A further consideration is whether a study allowed for deliberation in groups, as jurors would in a real criminal trial. There is broad consensus that studies that do not include an element of deliberation always lack external validity  and thus must be treated with some caution. This is especially true in the present context, where there is evidence that deliberation itself can improve juror comprehension (albeit to a limited extent)  and where some studies have found decision aids to be effective only where jurors have deliberated.  Even where deliberation is included in the study design, the time for which jurors are allowed to deliberate is sometimes very short and the size of juries can be much smaller than they would be in Scotland - groups of six to eight are particularly common (reflecting in part the fact that in many US states, criminal juries can have as few as six members). Extrapolating from a group of this size to the Scottish context, where the normal jury size is 15, must be done with care.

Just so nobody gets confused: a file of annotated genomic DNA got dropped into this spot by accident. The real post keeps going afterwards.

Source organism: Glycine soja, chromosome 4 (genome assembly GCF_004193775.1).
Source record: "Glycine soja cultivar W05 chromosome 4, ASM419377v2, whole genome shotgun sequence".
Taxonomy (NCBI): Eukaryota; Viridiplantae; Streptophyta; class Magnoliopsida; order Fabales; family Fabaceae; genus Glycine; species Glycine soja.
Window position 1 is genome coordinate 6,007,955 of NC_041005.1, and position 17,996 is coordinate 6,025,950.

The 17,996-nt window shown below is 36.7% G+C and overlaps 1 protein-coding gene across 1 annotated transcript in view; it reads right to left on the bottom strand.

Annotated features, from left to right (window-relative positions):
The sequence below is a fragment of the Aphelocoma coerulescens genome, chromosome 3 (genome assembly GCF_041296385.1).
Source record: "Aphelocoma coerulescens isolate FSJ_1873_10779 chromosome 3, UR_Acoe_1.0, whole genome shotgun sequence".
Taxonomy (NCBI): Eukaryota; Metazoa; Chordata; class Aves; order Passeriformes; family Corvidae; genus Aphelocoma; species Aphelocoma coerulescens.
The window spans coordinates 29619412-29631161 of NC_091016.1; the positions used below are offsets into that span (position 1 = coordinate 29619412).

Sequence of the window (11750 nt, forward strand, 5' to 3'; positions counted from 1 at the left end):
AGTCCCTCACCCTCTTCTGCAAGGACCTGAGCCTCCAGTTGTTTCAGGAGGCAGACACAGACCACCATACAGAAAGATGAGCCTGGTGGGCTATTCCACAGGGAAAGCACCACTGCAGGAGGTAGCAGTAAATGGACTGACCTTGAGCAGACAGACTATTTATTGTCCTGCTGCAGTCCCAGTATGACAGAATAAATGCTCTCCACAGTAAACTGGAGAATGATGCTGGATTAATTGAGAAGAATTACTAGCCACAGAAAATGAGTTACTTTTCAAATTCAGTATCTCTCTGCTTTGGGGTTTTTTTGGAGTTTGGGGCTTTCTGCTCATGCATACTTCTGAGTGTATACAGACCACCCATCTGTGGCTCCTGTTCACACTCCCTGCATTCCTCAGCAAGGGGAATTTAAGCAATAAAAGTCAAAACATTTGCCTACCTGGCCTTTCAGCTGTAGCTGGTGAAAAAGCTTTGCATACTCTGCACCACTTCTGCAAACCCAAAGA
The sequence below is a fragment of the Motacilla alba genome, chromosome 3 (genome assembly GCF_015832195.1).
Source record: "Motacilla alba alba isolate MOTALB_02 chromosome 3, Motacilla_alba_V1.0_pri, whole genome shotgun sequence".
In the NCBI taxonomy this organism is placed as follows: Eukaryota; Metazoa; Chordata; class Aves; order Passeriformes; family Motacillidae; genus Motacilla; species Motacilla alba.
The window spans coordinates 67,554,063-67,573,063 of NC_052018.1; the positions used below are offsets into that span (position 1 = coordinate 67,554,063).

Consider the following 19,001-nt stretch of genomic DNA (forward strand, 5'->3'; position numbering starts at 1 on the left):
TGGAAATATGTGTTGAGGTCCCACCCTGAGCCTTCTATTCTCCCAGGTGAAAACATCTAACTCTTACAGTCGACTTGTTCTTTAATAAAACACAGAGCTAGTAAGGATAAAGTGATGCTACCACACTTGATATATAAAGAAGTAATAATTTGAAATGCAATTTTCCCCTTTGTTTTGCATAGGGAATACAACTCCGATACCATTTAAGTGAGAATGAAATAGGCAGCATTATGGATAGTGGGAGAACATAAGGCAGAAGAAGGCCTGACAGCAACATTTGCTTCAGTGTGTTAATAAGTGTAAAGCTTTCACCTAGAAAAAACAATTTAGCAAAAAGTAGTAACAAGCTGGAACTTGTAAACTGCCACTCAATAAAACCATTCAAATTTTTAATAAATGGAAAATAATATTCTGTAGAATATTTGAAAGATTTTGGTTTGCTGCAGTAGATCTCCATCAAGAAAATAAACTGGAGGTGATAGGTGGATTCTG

Unlike those in mock jury studies, real jurors know that their decision will have consequences for the accused and for the other parties involved. The extent to which this affects the way that jurors behave is unclear. It is possible that mock jurors are not engaged in their task to the same extent as real jurors and that this might negatively affect their memory and understanding, making extrapolation from the experimental setting difficult. That said, there is evidence from some studies that mock jurors engage very conscientiously with their role and express stress regarding their verdict choices.  To increase the likelihood of mock juror engagement, it is important that studies take as many steps as possible to maximise the solemnity of proceedings, such as using appropriate venues and directing mock jurors about their role in a similar way to real jurors.
Methods of Measuring Effectiveness